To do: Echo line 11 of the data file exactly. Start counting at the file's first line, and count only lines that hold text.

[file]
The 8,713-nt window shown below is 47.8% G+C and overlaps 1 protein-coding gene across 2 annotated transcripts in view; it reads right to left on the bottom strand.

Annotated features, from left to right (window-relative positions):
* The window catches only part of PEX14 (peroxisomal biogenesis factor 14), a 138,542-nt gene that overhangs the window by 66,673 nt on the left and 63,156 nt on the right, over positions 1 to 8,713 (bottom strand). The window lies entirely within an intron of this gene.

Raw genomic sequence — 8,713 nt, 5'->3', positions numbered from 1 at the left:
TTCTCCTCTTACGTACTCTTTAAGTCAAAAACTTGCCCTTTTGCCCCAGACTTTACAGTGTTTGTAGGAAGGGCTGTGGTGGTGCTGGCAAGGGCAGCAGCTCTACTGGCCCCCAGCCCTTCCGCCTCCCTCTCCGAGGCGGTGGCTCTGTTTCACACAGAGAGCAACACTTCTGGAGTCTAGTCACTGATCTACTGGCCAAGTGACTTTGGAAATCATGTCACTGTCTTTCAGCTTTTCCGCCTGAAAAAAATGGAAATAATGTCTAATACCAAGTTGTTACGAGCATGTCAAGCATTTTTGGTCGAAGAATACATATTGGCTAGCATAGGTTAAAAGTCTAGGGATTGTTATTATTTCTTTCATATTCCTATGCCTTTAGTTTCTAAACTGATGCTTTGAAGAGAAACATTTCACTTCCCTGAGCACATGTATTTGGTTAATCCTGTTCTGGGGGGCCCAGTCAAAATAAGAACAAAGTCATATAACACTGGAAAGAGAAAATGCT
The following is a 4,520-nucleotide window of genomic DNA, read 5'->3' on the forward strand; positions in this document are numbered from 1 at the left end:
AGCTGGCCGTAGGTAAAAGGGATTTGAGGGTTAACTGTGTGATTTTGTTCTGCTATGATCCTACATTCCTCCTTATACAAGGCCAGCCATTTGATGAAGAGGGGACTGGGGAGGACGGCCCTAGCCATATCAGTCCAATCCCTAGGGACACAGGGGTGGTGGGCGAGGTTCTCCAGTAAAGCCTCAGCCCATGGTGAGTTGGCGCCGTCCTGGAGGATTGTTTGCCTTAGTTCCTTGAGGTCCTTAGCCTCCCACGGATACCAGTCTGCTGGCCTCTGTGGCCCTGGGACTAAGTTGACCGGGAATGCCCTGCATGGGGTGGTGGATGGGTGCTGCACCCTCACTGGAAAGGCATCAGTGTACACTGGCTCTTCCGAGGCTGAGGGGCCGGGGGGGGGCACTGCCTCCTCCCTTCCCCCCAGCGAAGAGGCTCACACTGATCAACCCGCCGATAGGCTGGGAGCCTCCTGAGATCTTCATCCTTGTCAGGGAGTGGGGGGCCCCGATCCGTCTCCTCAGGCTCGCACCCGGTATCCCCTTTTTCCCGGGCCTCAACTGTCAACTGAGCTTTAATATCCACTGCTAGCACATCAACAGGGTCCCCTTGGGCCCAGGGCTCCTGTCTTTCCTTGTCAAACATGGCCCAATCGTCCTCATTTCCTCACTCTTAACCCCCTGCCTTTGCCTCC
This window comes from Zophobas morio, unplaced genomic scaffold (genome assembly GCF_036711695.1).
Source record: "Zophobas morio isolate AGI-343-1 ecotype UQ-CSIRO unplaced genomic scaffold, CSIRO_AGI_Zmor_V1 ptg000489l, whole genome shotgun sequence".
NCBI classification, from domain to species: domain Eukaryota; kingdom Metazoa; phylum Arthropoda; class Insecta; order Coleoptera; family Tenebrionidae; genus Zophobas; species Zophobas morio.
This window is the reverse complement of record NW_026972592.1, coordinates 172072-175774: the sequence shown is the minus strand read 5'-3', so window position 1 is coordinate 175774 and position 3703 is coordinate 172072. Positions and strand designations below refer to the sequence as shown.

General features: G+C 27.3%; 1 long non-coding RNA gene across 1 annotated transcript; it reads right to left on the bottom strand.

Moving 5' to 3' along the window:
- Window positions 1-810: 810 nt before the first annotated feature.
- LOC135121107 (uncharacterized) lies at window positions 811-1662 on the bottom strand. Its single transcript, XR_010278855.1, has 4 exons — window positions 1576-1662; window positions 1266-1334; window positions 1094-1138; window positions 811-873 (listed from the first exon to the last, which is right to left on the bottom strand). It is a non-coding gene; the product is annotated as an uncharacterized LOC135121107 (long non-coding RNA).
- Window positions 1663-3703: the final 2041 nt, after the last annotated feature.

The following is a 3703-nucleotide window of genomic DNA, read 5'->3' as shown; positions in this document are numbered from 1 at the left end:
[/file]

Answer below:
This window is the reverse complement of record NW_026972592.1, coordinates 172072-175774: the sequence shown is the minus strand read 5'-3', so window position 1 is coordinate 175774 and position 3703 is coordinate 172072. Positions and strand designations below refer to the sequence as shown.